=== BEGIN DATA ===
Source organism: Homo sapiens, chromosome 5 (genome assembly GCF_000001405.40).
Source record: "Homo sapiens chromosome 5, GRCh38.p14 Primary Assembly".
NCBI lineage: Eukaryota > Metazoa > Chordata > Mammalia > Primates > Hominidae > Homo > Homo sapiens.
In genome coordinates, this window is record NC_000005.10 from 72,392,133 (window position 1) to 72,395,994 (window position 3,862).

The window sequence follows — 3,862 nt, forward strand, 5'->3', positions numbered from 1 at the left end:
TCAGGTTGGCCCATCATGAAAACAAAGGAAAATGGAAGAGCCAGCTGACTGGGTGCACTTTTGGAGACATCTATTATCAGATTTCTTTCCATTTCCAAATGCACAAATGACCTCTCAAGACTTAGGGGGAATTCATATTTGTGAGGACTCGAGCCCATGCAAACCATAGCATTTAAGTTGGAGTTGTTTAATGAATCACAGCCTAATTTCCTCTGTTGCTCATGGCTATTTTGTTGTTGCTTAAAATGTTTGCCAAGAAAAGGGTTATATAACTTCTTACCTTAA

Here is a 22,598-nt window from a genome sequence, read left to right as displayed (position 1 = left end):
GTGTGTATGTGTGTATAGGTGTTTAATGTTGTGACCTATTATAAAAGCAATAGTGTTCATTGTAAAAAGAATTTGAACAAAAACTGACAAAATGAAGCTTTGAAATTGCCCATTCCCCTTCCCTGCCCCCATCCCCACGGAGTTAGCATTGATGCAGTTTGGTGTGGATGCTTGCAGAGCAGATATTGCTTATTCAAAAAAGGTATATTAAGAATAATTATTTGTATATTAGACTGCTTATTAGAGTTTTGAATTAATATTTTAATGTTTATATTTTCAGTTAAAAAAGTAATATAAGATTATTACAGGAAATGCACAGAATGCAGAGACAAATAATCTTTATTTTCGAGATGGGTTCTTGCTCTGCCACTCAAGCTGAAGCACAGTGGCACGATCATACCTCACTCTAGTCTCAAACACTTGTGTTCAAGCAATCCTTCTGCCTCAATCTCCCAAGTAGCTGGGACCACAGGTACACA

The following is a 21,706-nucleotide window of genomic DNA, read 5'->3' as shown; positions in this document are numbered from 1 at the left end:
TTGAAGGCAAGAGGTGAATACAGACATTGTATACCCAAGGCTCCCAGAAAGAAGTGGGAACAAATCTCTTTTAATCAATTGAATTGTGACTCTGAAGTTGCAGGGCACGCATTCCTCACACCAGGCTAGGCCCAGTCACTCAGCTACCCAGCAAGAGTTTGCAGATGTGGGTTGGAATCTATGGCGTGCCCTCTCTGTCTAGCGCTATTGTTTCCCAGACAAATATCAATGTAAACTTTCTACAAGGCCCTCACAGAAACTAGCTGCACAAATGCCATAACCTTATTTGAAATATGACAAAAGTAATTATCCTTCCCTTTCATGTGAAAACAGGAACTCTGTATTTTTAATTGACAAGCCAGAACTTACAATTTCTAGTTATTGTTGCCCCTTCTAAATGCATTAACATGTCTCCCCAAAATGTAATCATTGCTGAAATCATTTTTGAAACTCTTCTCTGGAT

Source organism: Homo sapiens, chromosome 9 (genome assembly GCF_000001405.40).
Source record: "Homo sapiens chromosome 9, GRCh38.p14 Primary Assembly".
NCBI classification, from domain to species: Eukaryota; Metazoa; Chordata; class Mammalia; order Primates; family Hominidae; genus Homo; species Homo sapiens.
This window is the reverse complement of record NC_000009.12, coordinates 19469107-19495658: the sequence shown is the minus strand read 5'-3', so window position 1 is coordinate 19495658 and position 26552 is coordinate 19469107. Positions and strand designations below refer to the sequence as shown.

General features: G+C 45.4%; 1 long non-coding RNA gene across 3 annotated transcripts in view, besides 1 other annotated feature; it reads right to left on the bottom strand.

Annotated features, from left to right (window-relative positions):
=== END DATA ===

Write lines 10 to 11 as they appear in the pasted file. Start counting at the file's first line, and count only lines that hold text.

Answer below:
TTGAAGGCAAGAGGTGAATACAGACATTGTATACCCAAGGCTCCCAGAAAGAAGTGGGAACAAATCTCTTTTAATCAATTGAATTGTGACTCTGAAGTTGCAGGGCACGCATTCCTCACACCAGGCTAGGCCCAGTCACTCAGCTACCCAGCAAGAGTTTGCAGATGTGGGTTGGAATCTATGGCGTGCCCTCTCTGTCTAGCGCTATTGTTTCCCAGACAAATATCAATGTAAACTTTCTACAAGGCCCTCACAGAAACTAGCTGCACAAATGCCATAACCTTATTTGAAATATGACAAAAGTAATTATCCTTCCCTTTCATGTGAAAACAGGAACTCTGTATTTTTAATTGACAAGCCAGAACTTACAATTTCTAGTTATTGTTGCCCCTTCTAAATGCATTAACATGTCTCCCCAAAATGTAATCATTGCTGAAATCATTTTTGAAACTCTTCTCTGGAT

Source organism: Homo sapiens, chromosome 9 (genome assembly GCF_000001405.40).